Regarding the gear you need for high-speed shooting, it's true that you'll have trouble getting more than a few frames per seconds if you really want to take a photo.
Or to get full HD video you'll need specific professional (thus very high cost) equipment.
But if you are willing to compromise, nowadays several cameras (usually bridges, but also even more and more point and shoot, anyway with a more reasonable price tag) offer some form of high speed video (at least 100fps). I won't give specific models but let you google or check this for example.
For video you don't really care about the trigger : you just start the recording and "explode away". But for photo, you'll also need some equipment to trigger the shot - provided the camera has some form of external trigger input. First you'd need to determine the shutter lag of the camera (how long between triggering and actual shooting) and then use some delaying circuit to first trigger the camera then trigger the explosion. Trial and error seems unadapted here, I guess you can't create so many explosions. Another way of measuring would be to shoot some fast counter (chronometer ? not fast/accurate enough ?) rigged to start at the very same time as the camera is triggered and see what time is displayed on your shot.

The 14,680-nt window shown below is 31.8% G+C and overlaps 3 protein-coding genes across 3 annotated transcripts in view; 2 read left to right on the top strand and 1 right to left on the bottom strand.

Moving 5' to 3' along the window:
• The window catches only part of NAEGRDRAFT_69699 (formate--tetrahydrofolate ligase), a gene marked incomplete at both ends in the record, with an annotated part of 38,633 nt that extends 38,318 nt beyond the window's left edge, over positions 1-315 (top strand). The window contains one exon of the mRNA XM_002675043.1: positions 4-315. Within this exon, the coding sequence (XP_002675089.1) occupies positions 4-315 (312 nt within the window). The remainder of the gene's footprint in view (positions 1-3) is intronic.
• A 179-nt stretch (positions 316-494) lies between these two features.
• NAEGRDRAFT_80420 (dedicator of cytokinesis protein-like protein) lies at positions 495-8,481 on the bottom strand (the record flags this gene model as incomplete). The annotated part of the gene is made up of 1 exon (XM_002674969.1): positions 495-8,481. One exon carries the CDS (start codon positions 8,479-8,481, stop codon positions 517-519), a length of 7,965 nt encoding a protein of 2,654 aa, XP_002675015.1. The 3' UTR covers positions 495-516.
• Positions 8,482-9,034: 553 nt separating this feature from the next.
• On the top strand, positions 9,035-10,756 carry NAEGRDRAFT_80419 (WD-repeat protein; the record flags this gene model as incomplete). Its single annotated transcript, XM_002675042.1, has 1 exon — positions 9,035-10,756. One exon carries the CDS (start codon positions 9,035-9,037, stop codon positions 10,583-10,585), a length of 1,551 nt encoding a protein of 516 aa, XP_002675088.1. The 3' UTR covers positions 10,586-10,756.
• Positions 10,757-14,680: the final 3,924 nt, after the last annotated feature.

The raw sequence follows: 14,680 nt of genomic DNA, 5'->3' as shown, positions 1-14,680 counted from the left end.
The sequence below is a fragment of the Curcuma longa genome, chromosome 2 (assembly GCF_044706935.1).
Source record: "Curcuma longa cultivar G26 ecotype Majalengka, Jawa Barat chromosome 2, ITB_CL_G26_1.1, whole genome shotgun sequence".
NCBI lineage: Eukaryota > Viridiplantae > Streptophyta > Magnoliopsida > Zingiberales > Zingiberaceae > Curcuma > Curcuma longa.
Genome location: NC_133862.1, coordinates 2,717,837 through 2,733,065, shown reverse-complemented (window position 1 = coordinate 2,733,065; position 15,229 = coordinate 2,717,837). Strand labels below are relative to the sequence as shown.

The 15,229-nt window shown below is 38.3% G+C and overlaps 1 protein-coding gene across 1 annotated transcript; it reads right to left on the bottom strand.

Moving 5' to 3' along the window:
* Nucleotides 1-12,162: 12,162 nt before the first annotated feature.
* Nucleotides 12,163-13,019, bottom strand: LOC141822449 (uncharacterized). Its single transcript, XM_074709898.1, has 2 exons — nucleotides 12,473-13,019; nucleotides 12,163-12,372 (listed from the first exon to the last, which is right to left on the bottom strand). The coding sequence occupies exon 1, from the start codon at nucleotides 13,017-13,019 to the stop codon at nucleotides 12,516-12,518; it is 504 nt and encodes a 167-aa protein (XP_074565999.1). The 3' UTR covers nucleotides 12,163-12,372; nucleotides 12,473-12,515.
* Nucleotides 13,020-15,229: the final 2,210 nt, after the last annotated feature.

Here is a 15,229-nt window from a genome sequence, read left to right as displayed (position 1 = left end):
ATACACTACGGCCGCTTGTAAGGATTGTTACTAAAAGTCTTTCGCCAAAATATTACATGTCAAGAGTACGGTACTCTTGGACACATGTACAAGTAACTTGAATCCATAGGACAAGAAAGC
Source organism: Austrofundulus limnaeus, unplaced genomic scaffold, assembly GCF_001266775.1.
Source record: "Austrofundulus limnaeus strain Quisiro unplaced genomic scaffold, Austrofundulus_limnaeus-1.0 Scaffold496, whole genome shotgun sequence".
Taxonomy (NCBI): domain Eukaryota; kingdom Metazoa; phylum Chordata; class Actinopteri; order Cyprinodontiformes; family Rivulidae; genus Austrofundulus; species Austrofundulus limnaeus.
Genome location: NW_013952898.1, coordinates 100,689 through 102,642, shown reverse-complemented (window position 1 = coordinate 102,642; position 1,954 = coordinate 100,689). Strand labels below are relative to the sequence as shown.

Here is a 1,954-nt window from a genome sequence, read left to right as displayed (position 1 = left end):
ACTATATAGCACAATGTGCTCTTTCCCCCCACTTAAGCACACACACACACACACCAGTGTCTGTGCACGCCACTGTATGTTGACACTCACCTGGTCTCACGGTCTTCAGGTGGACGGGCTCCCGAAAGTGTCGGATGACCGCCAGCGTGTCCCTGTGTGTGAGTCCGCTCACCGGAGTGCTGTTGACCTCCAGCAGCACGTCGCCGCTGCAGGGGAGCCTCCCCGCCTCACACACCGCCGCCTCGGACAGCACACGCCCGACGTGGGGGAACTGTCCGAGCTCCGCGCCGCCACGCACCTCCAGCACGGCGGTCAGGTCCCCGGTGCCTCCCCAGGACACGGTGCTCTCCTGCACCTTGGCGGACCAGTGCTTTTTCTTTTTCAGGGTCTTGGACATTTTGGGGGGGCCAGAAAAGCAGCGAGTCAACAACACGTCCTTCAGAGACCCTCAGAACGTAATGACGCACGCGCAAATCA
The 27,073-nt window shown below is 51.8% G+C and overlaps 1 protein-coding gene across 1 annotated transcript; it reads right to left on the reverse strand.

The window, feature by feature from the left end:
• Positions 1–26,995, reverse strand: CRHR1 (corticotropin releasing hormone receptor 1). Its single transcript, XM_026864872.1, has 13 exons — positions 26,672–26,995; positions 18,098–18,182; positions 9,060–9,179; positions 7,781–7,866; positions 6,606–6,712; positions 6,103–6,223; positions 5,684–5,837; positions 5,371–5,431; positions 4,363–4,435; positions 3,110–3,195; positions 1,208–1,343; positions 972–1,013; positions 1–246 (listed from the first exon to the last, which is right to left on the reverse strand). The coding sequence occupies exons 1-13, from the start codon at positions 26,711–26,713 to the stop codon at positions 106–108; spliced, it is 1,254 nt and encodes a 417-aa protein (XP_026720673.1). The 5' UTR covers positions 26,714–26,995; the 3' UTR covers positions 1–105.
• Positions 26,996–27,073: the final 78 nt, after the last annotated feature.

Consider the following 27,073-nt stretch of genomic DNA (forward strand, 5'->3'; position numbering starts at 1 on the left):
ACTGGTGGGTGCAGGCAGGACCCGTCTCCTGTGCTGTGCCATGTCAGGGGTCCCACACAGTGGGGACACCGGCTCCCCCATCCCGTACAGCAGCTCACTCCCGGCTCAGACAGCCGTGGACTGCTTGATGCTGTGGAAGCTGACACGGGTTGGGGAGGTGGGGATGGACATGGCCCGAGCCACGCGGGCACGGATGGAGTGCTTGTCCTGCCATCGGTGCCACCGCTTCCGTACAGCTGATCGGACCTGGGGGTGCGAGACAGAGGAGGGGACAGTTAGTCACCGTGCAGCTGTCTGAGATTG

Or you could trigger by the sound if the camera is close enough (but mind the additional delay introduced by sound velocity ~300m/s, much slower than light and your explosion)
Then regarding the optical part, I think the "shockwave" might be more visible if lighted from an angle on the side and from behind... you don't specify whether it's indoors or outdoors, with extra lighting or not, so it's difficult to say.
If you have the opportunity, a chequered (or other geometric texture) background with contrasted colors (black and white) might help enhance the visibility of the shockwave by emphasizing the distortion.